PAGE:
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Anatomy Of The Collections Process:  An Overview With Efficiency Tips From A Seasoned Collections Lawyer

B.Parties to a contract can agree to charge and pay interest up to 10% per annum, even orally (not a good idea!);


If agreed in writing, signed by the customer, interest can be charged at 1 ½% per month or 18% per annum.

See Finance Code Sec. 301.001, et.seq. for provisions on interest, usury penalties and curing usury.

Examine the client’s file to avoid the usury trap.  Is the debtor’s signature on a credit application or other contract that contains a provision for charging interest?  Relying on an interest provision in the delivery invoices only is not advisable, because the signature of an authorized party on each and every invoice would be required.  If the client has committed usury, the Finance Code has provisions for cure, which should be done in the initial demand.  See language in Attachment 4 for Notice.  Additionally, the client is required to cease any usury violations as to all of its accounts since notice of a violation on one account may put the creditor on notice of violations of a similar nature in its other accounts.  See Finance Code Sec. 305.103.

VIII. Demand Letters.  

Tip:Avoid the urge, or the urging of your client, to be overly aggressive with the language of your demand.  After all, you want a positive response to the demand letter.

Short and to the point is best.  Identify the creditor and balance due.  Account numbers and/or invoice numbers may be advisable, although these are usually for the benefit of the client.  Demands on consumer debt necessarily include notice language pursuant to the Federal Act. See IV., supra.  (A discussion of demands relating to foreclosure of liens on homesteads is beyond the scope of this paper).  Attachment 3 are 4 are form demand letters for consumer and commercial debt, respectively.  By keeping them simple, you reduce the risk of giving legal advice or running afoul of the consumer debt collection statutes.  There is no need to tell the debtor all the nasty things you may do in the event of non-payment.  

Send all demand letters by regular mail, address service requested.  See page 3 for discussion of address service requests as a means to locate the debtor.  If required by contract or statute, also send by certified mail, return receipt requested.  If no such requirement, save your client the cost of certified mail and send by regular mail only.  Any follow-up

correspondence or pleadings to pro se debtors that is required to be sent by certified mail, return receipt requested, should always also be sent by regular mail, address service requested.  Pro se debtors are often allergic to green cards!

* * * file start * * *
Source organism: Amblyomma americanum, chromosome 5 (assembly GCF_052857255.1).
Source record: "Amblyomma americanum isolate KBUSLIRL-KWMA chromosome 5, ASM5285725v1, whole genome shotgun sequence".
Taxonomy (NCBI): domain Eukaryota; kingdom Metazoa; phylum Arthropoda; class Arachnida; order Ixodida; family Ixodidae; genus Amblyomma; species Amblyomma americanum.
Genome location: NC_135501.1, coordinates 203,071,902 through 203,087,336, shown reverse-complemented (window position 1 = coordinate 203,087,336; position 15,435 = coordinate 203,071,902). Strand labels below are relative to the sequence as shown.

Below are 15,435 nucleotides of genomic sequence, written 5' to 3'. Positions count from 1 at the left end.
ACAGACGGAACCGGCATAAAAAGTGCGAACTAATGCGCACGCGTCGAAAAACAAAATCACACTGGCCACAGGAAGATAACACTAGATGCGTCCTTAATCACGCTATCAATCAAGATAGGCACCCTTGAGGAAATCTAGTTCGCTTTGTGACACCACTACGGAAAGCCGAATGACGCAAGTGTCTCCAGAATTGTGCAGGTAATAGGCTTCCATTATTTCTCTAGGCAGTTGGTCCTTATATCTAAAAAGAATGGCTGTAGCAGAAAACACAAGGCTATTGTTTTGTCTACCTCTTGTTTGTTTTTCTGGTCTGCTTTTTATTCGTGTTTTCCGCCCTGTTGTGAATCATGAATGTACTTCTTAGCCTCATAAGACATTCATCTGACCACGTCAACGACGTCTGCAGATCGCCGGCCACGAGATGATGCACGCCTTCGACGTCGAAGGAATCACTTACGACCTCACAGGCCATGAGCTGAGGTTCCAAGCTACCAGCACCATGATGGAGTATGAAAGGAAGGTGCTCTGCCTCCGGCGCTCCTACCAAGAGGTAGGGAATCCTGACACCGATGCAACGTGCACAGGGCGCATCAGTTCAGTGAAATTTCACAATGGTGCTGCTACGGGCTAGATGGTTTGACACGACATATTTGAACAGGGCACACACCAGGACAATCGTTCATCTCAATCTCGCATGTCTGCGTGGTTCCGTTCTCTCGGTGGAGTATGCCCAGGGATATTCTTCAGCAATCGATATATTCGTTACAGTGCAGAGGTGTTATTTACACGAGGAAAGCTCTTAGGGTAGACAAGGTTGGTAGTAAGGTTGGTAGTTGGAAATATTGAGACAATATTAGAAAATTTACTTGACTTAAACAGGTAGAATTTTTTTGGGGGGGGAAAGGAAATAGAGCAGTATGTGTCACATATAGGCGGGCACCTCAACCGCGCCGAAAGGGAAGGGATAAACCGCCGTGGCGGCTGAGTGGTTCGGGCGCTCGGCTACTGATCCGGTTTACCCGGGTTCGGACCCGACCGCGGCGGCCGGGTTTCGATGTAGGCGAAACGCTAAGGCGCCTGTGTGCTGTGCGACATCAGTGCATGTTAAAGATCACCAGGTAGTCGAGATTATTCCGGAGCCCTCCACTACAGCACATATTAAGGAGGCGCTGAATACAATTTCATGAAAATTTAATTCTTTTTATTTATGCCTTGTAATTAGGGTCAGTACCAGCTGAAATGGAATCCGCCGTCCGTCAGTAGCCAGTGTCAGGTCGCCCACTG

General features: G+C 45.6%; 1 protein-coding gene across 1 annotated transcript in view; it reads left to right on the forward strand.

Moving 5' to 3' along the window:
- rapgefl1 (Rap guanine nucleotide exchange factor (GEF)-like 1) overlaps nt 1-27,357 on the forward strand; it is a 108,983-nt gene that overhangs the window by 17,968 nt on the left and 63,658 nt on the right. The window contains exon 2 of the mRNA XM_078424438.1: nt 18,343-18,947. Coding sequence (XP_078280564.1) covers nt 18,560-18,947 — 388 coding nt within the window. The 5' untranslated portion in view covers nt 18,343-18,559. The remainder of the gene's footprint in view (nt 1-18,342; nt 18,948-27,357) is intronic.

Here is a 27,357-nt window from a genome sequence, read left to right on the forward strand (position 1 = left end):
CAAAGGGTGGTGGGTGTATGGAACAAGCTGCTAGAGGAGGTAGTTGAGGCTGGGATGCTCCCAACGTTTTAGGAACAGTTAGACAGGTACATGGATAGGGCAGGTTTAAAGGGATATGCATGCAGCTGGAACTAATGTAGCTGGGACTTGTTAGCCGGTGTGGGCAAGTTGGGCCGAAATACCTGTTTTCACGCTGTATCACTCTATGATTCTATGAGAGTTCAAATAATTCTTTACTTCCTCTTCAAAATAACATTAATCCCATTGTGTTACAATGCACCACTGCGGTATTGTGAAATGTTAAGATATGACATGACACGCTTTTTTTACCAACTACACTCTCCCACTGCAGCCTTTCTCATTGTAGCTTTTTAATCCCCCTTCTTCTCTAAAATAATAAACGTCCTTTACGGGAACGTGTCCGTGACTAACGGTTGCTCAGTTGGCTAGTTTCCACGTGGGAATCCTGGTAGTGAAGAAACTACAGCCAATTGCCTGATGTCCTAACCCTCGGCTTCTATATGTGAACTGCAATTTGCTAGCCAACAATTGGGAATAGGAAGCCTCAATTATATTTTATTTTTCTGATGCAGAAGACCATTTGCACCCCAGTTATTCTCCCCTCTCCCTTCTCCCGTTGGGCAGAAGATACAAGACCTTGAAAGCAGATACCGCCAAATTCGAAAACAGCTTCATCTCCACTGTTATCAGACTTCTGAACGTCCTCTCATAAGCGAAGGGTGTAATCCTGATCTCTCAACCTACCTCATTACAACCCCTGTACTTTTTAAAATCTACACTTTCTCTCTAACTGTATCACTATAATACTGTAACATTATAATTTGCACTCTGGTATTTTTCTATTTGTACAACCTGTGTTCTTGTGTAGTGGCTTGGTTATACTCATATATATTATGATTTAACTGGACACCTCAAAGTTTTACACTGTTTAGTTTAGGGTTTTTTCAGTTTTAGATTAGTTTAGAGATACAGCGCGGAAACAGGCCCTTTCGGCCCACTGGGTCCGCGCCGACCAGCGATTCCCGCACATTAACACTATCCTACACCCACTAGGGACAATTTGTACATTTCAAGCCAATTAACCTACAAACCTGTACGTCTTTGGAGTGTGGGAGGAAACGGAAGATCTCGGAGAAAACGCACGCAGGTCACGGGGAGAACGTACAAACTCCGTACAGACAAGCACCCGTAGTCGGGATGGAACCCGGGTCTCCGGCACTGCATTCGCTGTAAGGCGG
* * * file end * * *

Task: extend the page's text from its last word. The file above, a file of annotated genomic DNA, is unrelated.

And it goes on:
I don’t sue immediately after the expiration of my 10-day demand or 30-day demand.  I actually make one to three follow-up calls.  I always prefer making phone contact before I sue to discover whether the debtor got my demand, whether there are any defenses and whether a settlement or payment agreement is possible.

IX. Payment Agreements.

Tip:Though not as “sexy” as garnishments, executions and turnover proceedings, payment arrangements with the agreement to hold off further legal action often result in the most cost effective means of collecting debt, especially when you are dealing with debtors with few unencumbered non-exempt assets.

A. Pre-suit.  

Ninety-five percent of all debtors would write a check for the debt owed-but they can’t.  The other five percent are stubborn or have a bone to pick.  After receiving demand, some debtors will make an offer of payment.  You will likely have to make follow-up calls to solicit an offer of settlement or a payout.  

The pre-suit payment agreement should clearly reflect (1) the liable party; (2) the balance due; (3) the payment terms; (4) the grace period; and, (5) a release of all claims.  Item number five is most important in the event suit becomes necessary.  See Attachment 6 for a sample pre-suit payment agreement letter.  If an extended payout is required, the parties may agree to an interest charge on the balance due.  See Attachment 7 for a sample pre-suit payment agreement letter forwarding a promissory note, as well as the promissory note with release language contained therein.

Sometimes it is good to “incentivize” the debtor to accelerate the payment agreement by providing for a discount of the balance due for early payment, abatement of interest for timely payments, or reduction or elimination of collection costs.

B. Secured by Agreed Judgment.  

Some debtors won’t ‘get real’ until sued.  If the creditor goes to the trouble of filing suit, an Agreed Judgment to secure payment is reasonable.  Attachment 8 is a letter forwarding an Agreed Judgment for signature, along with an agreement to


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